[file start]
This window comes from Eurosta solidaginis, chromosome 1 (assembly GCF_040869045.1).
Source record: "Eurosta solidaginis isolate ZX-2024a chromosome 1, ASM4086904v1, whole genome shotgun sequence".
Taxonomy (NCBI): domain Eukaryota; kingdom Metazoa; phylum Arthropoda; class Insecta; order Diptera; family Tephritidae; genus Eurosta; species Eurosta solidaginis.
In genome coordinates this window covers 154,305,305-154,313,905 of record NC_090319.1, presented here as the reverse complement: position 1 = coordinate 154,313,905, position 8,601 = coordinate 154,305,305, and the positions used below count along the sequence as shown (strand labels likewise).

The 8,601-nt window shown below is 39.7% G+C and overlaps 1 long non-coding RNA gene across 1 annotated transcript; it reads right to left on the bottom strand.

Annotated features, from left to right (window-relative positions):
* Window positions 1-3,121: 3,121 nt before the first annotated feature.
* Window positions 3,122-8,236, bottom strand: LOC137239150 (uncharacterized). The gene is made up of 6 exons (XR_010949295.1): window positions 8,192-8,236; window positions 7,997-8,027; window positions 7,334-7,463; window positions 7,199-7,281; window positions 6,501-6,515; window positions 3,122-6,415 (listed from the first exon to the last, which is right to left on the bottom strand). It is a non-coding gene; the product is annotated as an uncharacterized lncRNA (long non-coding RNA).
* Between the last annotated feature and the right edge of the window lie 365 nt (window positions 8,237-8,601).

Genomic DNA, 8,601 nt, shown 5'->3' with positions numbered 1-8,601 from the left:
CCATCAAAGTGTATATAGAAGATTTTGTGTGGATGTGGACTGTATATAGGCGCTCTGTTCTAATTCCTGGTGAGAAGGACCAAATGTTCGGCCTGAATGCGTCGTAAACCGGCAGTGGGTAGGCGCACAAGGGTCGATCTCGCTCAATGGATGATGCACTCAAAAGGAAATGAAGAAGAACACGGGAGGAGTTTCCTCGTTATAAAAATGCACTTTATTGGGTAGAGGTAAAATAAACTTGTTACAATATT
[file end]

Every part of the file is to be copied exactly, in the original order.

This window comes from Eurosta solidaginis, chromosome 1 (assembly GCF_040869045.1).
Source record: "Eurosta solidaginis isolate ZX-2024a chromosome 1, ASM4086904v1, whole genome shotgun sequence".
Taxonomy (NCBI): domain Eukaryota; kingdom Metazoa; phylum Arthropoda; class Insecta; order Diptera; family Tephritidae; genus Eurosta; species Eurosta solidaginis.
In genome coordinates this window covers 154,305,305-154,313,905 of record NC_090319.1, presented here as the reverse complement: position 1 = coordinate 154,313,905, position 8,601 = coordinate 154,305,305, and the positions used below count along the sequence as shown (strand labels likewise).

The 8,601-nt window shown below is 39.7% G+C and overlaps 1 long non-coding RNA gene across 1 annotated transcript; it reads right to left on the bottom strand.

Annotated features, from left to right (window-relative positions):
* Window positions 1-3,121: 3,121 nt before the first annotated feature.
* Window positions 3,122-8,236, bottom strand: LOC137239150 (uncharacterized). The gene is made up of 6 exons (XR_010949295.1): window positions 8,192-8,236; window positions 7,997-8,027; window positions 7,334-7,463; window positions 7,199-7,281; window positions 6,501-6,515; window positions 3,122-6,415 (listed from the first exon to the last, which is right to left on the bottom strand). It is a non-coding gene; the product is annotated as an uncharacterized lncRNA (long non-coding RNA).
* Between the last annotated feature and the right edge of the window lie 365 nt (window positions 8,237-8,601).

Genomic DNA, 8,601 nt, shown 5'->3' with positions numbered 1-8,601 from the left:
CCATCAAAGTGTATATAGAAGATTTTGTGTGGATGTGGACTGTATATAGGCGCTCTGTTCTAATTCCTGGTGAGAAGGACCAAATGTTCGGCCTGAATGCGTCGTAAACCGGCAGTGGGTAGGCGCACAAGGGTCGATCTCGCTCAATGGATGATGCACTCAAAAGGAAATGAAGAAGAACACGGGAGGAGTTTCCTCGTTATAAAAATGCACTTTATTGGGTAGAGGTAAAATAAACTTGTTACAATATT